The Informel art movement was a European postwar modern art movement that emerged in the 1950s and continued to develop in the 1960s. It was characterized by a rejection of the traditional conventions of art, such as realism and abstract expressionism, in favor of a more intuitive, gestural, and spontaneous approach to creating art. The term “informel” was first used in 1952 by French art critic Michel Tapié to refer to artworks created with a “free” or “unconstrained” approach. This approach to art was seen as a rejection of the more formal and structured conventions of art, as well as a way to express the feelings of alienation and existential angst that were so prevalent in the post-war era.
Informel artists often used non-traditional materials and techniques, such as dripping and pouring paint, to create a sense of spontaneity and energy in their work. Paintings created with this approach often have an organic, abstract, and expressive quality to them, and often have a dynamic quality that is reminiscent of action painting. The use of gestural techniques also allowed the artist to express their innermost feelings and emotions in a way that was more direct and immediate than traditional art forms.
In addition to utilizing new techniques and materials, Informel artists also experimented with new forms and formats. Many of the artworks created during this period were large-scale compositions, which were designed to be experienced as an immersive environment. In addition, many of the works of this period had an improvisational quality to them, often involving the use of improvisational techniques such as chance operations and collage.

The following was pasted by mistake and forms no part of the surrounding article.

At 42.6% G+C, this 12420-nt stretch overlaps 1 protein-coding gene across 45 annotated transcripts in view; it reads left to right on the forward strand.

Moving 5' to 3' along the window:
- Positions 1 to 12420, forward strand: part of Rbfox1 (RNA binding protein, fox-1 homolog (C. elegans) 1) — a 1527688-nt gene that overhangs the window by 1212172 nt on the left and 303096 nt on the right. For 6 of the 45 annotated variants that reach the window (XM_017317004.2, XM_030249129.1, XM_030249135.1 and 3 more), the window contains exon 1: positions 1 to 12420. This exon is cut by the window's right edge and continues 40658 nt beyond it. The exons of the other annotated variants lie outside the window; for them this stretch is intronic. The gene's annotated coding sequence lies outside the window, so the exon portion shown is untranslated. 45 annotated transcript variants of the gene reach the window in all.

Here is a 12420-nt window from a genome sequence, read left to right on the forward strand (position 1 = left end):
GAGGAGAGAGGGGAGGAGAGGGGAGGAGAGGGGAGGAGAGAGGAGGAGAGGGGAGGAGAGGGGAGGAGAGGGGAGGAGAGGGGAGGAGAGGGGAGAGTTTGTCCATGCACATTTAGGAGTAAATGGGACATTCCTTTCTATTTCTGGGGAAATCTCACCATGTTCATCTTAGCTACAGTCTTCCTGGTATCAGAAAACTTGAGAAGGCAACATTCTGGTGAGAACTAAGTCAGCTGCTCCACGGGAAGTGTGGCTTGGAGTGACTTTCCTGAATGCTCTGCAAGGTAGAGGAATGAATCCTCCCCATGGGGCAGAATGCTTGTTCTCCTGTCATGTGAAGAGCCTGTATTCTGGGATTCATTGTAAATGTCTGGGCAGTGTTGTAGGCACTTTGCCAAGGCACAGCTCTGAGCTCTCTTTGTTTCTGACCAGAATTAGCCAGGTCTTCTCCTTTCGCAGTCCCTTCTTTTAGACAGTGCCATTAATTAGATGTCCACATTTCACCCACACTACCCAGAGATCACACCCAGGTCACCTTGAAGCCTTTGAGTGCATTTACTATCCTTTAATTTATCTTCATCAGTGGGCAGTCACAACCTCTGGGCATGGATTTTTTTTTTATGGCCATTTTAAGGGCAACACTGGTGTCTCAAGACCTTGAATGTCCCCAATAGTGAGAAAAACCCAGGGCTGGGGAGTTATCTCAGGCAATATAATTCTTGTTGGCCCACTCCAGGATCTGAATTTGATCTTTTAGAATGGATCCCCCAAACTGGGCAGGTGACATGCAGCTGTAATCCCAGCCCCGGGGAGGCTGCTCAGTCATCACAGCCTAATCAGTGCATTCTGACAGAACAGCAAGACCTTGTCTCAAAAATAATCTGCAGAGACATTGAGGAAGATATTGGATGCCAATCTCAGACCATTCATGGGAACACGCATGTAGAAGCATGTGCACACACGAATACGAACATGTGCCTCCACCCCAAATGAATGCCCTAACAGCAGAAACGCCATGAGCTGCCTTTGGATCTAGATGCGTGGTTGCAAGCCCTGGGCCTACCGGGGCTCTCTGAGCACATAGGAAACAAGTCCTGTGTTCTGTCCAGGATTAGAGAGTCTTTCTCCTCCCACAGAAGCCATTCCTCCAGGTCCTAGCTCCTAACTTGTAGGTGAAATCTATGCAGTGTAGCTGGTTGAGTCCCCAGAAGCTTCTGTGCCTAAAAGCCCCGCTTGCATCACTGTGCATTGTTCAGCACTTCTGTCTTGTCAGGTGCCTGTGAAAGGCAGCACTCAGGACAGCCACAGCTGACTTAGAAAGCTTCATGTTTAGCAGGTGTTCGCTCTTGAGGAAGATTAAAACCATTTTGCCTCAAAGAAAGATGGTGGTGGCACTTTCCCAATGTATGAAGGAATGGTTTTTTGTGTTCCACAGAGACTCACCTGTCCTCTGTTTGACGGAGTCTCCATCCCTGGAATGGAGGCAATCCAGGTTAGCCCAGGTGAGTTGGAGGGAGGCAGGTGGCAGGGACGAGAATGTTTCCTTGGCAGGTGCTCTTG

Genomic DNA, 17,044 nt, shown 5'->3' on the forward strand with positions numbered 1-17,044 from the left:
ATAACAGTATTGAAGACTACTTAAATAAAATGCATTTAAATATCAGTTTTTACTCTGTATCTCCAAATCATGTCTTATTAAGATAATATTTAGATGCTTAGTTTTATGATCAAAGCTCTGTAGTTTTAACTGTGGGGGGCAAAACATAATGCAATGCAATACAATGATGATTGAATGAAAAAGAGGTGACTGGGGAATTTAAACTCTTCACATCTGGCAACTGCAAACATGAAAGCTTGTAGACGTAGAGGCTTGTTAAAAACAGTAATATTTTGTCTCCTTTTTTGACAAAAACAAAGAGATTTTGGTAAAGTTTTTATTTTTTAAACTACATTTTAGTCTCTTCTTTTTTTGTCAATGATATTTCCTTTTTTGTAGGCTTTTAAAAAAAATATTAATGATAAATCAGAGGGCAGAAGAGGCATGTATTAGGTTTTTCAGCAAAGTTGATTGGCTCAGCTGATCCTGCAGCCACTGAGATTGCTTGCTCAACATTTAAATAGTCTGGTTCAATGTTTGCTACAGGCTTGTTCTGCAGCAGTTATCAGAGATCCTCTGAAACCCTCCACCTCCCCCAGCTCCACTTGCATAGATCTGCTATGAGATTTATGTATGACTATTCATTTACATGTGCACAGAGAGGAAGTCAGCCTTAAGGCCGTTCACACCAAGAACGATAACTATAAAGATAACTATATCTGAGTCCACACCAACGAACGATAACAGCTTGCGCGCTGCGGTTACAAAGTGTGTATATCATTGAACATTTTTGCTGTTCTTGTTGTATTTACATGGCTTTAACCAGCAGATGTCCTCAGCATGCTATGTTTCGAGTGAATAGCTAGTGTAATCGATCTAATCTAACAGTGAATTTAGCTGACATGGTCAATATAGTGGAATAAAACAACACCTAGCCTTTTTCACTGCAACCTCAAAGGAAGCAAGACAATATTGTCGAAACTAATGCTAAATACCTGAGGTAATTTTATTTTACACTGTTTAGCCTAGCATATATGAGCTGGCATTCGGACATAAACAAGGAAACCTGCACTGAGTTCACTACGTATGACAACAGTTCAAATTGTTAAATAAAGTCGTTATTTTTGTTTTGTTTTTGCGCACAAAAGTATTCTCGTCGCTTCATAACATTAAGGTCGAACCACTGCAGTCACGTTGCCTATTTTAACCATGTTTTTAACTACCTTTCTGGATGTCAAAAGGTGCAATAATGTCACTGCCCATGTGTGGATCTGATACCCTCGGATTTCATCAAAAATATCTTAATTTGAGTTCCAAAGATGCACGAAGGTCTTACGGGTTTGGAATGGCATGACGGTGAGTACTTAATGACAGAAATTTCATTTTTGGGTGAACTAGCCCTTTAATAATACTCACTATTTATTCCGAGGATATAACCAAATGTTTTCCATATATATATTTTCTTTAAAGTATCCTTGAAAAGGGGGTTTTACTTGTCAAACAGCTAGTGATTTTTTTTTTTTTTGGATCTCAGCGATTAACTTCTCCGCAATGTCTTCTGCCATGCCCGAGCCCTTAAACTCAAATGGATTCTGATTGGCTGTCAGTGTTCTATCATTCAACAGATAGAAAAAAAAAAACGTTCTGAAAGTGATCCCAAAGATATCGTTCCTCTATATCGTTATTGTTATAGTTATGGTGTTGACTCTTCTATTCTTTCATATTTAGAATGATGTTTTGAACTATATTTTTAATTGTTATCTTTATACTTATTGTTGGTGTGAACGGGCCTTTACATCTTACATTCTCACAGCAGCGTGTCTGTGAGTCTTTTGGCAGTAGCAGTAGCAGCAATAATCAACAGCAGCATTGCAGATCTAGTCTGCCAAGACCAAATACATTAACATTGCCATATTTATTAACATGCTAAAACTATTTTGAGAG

Informel artists also sought to challenge the traditional conventions of art, and to create works that were more open-ended and free-flowing. They rejected the idea of a single artistic style, instead favoring a more eclectic approach that embraced a range of styles and forms. This approach often resulted in works that could be seen as a synthesis of different styles, forms, and materials. This approach to art also allowed for more freedom and experimentation, as the artist was no longer tied to a specific style or form.
The Informel art movement was a major influence on the development of post-war European modern art, and its influence can still be seen in the works of contemporary artists. The movement’s emphasis on spontaneity and improvisation, as well as its rejection of traditional artistic conventions, helped to create a new form of art that was more expressive and open-ended. The use of non-traditional materials and techniques also allowed artists to explore new ways of creating art, and to create works that were more personal and expressive. The Informel art movement helped to create a new form of modern art that was more open-ended, personal, and expressive.